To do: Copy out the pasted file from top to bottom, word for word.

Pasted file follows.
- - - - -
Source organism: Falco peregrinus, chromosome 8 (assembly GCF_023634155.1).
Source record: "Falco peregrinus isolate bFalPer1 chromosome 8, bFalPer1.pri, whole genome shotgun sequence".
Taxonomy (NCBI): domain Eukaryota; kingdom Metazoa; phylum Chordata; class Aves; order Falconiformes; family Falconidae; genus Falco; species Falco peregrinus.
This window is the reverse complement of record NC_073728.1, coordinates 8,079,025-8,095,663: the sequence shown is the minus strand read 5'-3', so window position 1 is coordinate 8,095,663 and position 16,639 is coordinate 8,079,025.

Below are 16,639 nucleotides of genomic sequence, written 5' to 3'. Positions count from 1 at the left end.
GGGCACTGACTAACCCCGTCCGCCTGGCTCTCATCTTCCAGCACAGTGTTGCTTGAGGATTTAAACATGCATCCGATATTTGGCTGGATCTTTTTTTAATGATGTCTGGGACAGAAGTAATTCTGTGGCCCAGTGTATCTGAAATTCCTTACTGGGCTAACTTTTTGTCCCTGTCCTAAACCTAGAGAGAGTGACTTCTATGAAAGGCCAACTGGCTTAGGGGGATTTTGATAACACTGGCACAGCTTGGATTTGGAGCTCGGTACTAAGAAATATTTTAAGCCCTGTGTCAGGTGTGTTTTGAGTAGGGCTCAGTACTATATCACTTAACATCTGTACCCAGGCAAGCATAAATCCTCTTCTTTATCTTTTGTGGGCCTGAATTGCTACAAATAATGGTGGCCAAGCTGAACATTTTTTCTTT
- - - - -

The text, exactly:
Source organism: Falco peregrinus, chromosome 8 (assembly GCF_023634155.1).
Source record: "Falco peregrinus isolate bFalPer1 chromosome 8, bFalPer1.pri, whole genome shotgun sequence".
Taxonomy (NCBI): domain Eukaryota; kingdom Metazoa; phylum Chordata; class Aves; order Falconiformes; family Falconidae; genus Falco; species Falco peregrinus.
This window is the reverse complement of record NC_073728.1, coordinates 8,079,025-8,095,663: the sequence shown is the minus strand read 5'-3', so window position 1 is coordinate 8,095,663 and position 16,639 is coordinate 8,079,025.

Below are 16,639 nucleotides of genomic sequence, written 5' to 3'. Positions count from 1 at the left end.
GGGCACTGACTAACCCCGTCCGCCTGGCTCTCATCTTCCAGCACAGTGTTGCTTGAGGATTTAAACATGCATCCGATATTTGGCTGGATCTTTTTTTAATGATGTCTGGGACAGAAGTAATTCTGTGGCCCAGTGTATCTGAAATTCCTTACTGGGCTAACTTTTTGTCCCTGTCCTAAACCTAGAGAGAGTGACTTCTATGAAAGGCCAACTGGCTTAGGGGGATTTTGATAACACTGGCACAGCTTGGATTTGGAGCTCGGTACTAAGAAATATTTTAAGCCCTGTGTCAGGTGTGTTTTGAGTAGGGCTCAGTACTATATCACTTAACATCTGTACCCAGGCAAGCATAAATCCTCTTCTTTATCTTTTGTGGGCCTGAATTGCTACAAATAATGGTGGCCAAGCTGAACATTTTTTCTTT